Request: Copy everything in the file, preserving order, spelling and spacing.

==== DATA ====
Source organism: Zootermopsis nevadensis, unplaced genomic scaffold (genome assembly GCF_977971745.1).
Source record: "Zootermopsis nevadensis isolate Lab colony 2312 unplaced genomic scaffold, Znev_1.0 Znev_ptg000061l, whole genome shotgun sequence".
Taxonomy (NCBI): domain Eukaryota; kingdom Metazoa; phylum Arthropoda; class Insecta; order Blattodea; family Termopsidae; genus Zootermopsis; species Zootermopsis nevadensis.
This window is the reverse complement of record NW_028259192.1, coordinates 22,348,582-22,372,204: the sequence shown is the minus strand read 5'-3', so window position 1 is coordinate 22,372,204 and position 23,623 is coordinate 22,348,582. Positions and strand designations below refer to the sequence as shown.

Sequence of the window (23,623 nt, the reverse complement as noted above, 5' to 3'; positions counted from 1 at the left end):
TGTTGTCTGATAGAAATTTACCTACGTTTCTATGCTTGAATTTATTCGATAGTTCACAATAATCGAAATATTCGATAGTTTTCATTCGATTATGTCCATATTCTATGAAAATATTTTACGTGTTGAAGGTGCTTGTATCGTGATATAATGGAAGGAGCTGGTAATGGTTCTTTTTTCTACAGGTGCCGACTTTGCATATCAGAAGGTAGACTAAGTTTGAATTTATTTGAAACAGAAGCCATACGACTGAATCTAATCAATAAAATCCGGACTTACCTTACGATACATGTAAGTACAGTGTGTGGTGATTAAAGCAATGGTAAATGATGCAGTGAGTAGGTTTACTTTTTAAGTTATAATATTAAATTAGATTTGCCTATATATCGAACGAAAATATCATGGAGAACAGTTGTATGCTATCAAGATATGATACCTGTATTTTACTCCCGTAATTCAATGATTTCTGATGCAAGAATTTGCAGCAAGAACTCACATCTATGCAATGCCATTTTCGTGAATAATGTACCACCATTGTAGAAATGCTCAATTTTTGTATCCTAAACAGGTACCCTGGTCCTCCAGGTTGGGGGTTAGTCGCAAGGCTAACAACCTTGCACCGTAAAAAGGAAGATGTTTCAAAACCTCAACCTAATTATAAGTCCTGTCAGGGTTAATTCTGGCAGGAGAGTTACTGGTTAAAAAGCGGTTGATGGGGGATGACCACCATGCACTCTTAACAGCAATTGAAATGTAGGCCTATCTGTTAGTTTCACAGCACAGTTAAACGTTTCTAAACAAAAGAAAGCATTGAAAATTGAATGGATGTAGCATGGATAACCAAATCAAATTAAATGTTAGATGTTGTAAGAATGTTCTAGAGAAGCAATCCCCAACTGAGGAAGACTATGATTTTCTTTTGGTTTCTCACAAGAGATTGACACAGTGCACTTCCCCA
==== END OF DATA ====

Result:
Source organism: Zootermopsis nevadensis, unplaced genomic scaffold (genome assembly GCF_977971745.1).
Source record: "Zootermopsis nevadensis isolate Lab colony 2312 unplaced genomic scaffold, Znev_1.0 Znev_ptg000061l, whole genome shotgun sequence".
Taxonomy (NCBI): domain Eukaryota; kingdom Metazoa; phylum Arthropoda; class Insecta; order Blattodea; family Termopsidae; genus Zootermopsis; species Zootermopsis nevadensis.
This window is the reverse complement of record NW_028259192.1, coordinates 22,348,582-22,372,204: the sequence shown is the minus strand read 5'-3', so window position 1 is coordinate 22,372,204 and position 23,623 is coordinate 22,348,582. Positions and strand designations below refer to the sequence as shown.

Sequence of the window (23,623 nt, the reverse complement as noted above, 5' to 3'; positions counted from 1 at the left end):
TGTTGTCTGATAGAAATTTACCTACGTTTCTATGCTTGAATTTATTCGATAGTTCACAATAATCGAAATATTCGATAGTTTTCATTCGATTATGTCCATATTCTATGAAAATATTTTACGTGTTGAAGGTGCTTGTATCGTGATATAATGGAAGGAGCTGGTAATGGTTCTTTTTTCTACAGGTGCCGACTTTGCATATCAGAAGGTAGACTAAGTTTGAATTTATTTGAAACAGAAGCCATACGACTGAATCTAATCAATAAAATCCGGACTTACCTTACGATACATGTAAGTACAGTGTGTGGTGATTAAAGCAATGGTAAATGATGCAGTGAGTAGGTTTACTTTTTAAGTTATAATATTAAATTAGATTTGCCTATATATCGAACGAAAATATCATGGAGAACAGTTGTATGCTATCAAGATATGATACCTGTATTTTACTCCCGTAATTCAATGATTTCTGATGCAAGAATTTGCAGCAAGAACTCACATCTATGCAATGCCATTTTCGTGAATAATGTACCACCATTGTAGAAATGCTCAATTTTTGTATCCTAAACAGGTACCCTGGTCCTCCAGGTTGGGGGTTAGTCGCAAGGCTAACAACCTTGCACCGTAAAAAGGAAGATGTTTCAAAACCTCAACCTAATTATAAGTCCTGTCAGGGTTAATTCTGGCAGGAGAGTTACTGGTTAAAAAGCGGTTGATGGGGGATGACCACCATGCACTCTTAACAGCAATTGAAATGTAGGCCTATCTGTTAGTTTCACAGCACAGTTAAACGTTTCTAAACAAAAGAAAGCATTGAAAATTGAATGGATGTAGCATGGATAACCAAATCAAATTAAATGTTAGATGTTGTAAGAATGTTCTAGAGAAGCAATCCCCAACTGAGGAAGACTATGATTTTCTTTTGGTTTCTCACAAGAGATTGACACAGTGCACTTCCCCA